Unlike recent fiscal events, this Autumn Statement largely focused on those on lower incomes, with an absence of measures specifically aimed at higher and additional rate…
After the continuous drop of interest rates since the recession in 2008, interest rates finally rose in November to 0.5%. This is hardly groundbreaking as it is still a long way off 6% interest rates prior to the economic downturn. However, the Governor of the Bank of England announced on Thursday that interest rates are now forecast to rise at an accelerated rate.
Assuming the economy does continue to recover as expected by Mark Carney, there would be negative ramifications for many people. Despite the Government’s many incentives to assist first time buyers, such as the “help to buy” scheme and reduced stamp duty rates, young people are still struggling to get onto the property ladder. An increase in interest rates would make buying a property even less affordable for young people. This would be important in the South West where house prices are already out of the reach of many first time buyers.
It could also spell trouble for buy-to-let investors. Already the government has come down hard on rental landlords with the additional rates of stamp duty for second home owners and interest restriction on buy-to-let rental properties. An increase in interest rates would only make the effect of the interest restriction more severe.
By way of a reminder, from 5 April 2018 the interest restriction will gradually limit the amount of interest that can be deducted from rental profits. The remaining interest will be given as a basic rate tax reducer. For many buy-to-let landlords the new rules will see an increase in their tax liabilities.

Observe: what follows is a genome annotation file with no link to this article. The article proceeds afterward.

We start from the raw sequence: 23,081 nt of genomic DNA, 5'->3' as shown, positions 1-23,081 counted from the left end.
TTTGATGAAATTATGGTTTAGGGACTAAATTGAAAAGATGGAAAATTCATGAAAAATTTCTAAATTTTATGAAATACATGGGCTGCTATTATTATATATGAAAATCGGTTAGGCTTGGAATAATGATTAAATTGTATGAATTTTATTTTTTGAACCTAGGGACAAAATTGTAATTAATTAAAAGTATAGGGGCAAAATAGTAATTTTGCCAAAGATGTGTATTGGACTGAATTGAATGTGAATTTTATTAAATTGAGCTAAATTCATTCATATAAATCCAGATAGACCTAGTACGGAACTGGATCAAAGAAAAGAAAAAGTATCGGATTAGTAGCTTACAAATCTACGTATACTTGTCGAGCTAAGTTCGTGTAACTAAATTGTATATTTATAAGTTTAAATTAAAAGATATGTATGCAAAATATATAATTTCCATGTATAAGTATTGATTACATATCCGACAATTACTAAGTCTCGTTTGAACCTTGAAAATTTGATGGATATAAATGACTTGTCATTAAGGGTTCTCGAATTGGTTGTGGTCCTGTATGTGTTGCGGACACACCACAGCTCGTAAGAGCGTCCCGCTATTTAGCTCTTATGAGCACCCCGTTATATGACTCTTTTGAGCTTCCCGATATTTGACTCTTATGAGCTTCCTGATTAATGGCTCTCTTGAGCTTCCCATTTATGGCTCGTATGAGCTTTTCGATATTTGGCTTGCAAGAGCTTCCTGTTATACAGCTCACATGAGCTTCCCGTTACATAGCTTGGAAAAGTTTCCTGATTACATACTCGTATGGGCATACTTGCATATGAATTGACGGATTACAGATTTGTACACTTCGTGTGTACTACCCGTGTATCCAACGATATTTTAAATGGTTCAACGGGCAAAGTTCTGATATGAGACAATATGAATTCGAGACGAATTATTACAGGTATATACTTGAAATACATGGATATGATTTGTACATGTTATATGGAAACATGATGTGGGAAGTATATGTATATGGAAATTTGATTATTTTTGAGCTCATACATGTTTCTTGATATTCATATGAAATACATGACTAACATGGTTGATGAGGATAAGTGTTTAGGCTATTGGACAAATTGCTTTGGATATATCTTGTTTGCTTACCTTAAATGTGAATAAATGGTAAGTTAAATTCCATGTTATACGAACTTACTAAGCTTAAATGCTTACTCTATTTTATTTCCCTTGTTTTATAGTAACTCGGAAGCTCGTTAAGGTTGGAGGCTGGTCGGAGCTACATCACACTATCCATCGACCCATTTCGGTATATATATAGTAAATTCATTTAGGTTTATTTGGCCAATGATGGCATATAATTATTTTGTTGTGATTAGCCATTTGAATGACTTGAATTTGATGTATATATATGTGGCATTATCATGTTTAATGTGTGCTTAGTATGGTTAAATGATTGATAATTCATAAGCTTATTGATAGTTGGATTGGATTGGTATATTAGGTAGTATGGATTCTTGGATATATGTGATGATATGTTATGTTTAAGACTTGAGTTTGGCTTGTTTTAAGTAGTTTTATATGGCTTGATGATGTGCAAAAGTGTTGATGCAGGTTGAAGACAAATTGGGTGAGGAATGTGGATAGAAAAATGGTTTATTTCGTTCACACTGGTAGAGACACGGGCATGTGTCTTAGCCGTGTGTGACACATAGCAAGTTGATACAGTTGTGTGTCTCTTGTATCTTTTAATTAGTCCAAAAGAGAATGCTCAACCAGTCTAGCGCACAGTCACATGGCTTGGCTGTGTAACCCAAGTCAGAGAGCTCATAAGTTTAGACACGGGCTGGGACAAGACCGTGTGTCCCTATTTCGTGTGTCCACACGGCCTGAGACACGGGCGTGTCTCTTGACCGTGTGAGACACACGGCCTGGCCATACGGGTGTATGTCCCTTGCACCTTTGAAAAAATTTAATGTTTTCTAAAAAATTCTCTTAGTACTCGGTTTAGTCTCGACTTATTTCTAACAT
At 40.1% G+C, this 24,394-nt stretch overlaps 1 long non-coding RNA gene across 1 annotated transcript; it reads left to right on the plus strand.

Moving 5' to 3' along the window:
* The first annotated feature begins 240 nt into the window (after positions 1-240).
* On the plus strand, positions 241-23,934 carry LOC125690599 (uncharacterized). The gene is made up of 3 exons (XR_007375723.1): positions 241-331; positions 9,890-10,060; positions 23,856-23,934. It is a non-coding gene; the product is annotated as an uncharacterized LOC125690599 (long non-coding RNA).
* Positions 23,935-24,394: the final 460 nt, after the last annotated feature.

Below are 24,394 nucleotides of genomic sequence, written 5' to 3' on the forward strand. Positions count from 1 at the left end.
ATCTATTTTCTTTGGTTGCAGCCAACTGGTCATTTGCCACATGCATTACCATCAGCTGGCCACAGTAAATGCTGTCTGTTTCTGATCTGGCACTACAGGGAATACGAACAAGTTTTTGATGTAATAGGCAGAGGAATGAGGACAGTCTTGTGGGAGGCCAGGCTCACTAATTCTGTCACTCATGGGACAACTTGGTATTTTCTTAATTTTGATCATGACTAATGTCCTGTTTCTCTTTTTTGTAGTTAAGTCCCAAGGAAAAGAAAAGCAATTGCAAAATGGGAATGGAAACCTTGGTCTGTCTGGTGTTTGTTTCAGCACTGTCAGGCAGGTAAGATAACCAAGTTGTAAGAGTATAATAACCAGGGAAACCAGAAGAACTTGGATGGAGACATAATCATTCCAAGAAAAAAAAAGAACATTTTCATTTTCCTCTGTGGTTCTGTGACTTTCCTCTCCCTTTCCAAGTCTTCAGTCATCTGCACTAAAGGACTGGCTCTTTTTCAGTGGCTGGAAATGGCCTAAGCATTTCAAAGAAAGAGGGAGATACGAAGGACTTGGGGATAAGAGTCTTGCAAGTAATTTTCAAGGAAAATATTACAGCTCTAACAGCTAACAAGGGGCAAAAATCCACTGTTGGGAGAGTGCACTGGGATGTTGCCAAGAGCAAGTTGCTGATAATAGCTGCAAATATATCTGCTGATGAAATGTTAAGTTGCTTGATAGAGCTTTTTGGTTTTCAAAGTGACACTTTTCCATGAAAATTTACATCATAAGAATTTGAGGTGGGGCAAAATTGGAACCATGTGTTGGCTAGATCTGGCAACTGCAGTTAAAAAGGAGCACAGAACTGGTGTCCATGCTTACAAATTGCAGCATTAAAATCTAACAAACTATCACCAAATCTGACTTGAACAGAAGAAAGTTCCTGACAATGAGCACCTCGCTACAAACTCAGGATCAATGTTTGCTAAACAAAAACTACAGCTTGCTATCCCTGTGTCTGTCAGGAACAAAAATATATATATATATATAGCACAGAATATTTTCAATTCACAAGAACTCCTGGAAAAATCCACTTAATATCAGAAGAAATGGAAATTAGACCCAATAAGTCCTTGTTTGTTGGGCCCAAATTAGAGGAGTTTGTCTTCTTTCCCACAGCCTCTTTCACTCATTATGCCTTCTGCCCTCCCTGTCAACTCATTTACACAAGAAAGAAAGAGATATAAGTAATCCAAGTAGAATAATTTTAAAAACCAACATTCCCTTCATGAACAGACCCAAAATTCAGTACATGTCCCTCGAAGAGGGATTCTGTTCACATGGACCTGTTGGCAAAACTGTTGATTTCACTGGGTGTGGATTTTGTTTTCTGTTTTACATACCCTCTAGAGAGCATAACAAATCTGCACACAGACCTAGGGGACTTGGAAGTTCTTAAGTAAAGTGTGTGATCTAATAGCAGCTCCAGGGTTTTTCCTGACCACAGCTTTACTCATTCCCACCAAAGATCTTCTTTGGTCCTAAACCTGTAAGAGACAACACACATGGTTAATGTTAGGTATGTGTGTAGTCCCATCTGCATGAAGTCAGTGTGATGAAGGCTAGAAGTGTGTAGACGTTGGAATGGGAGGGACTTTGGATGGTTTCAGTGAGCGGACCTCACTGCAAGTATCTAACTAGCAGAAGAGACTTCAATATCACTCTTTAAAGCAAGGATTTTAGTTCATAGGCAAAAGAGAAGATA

In consequence to the increased interest rates many buy-to-let property owners may try to pass on this cost by increasing the rent. However this will only exacerbate the problem by further pushing people into higher rates of tax. It will also be bad news for those renting properties.
With the increase in interest rates and increase in tax liabilities becoming ever more pronounced, the question as to whether a “property incorporation” should be carried out should be revisited. This kind of incorporation is complex and should not be carried out without professional advice. If you are considering incorporating your property business, please do get in touch with your local Francis Clark Property Accounting and Taxation Adviser who would be happy to assist you.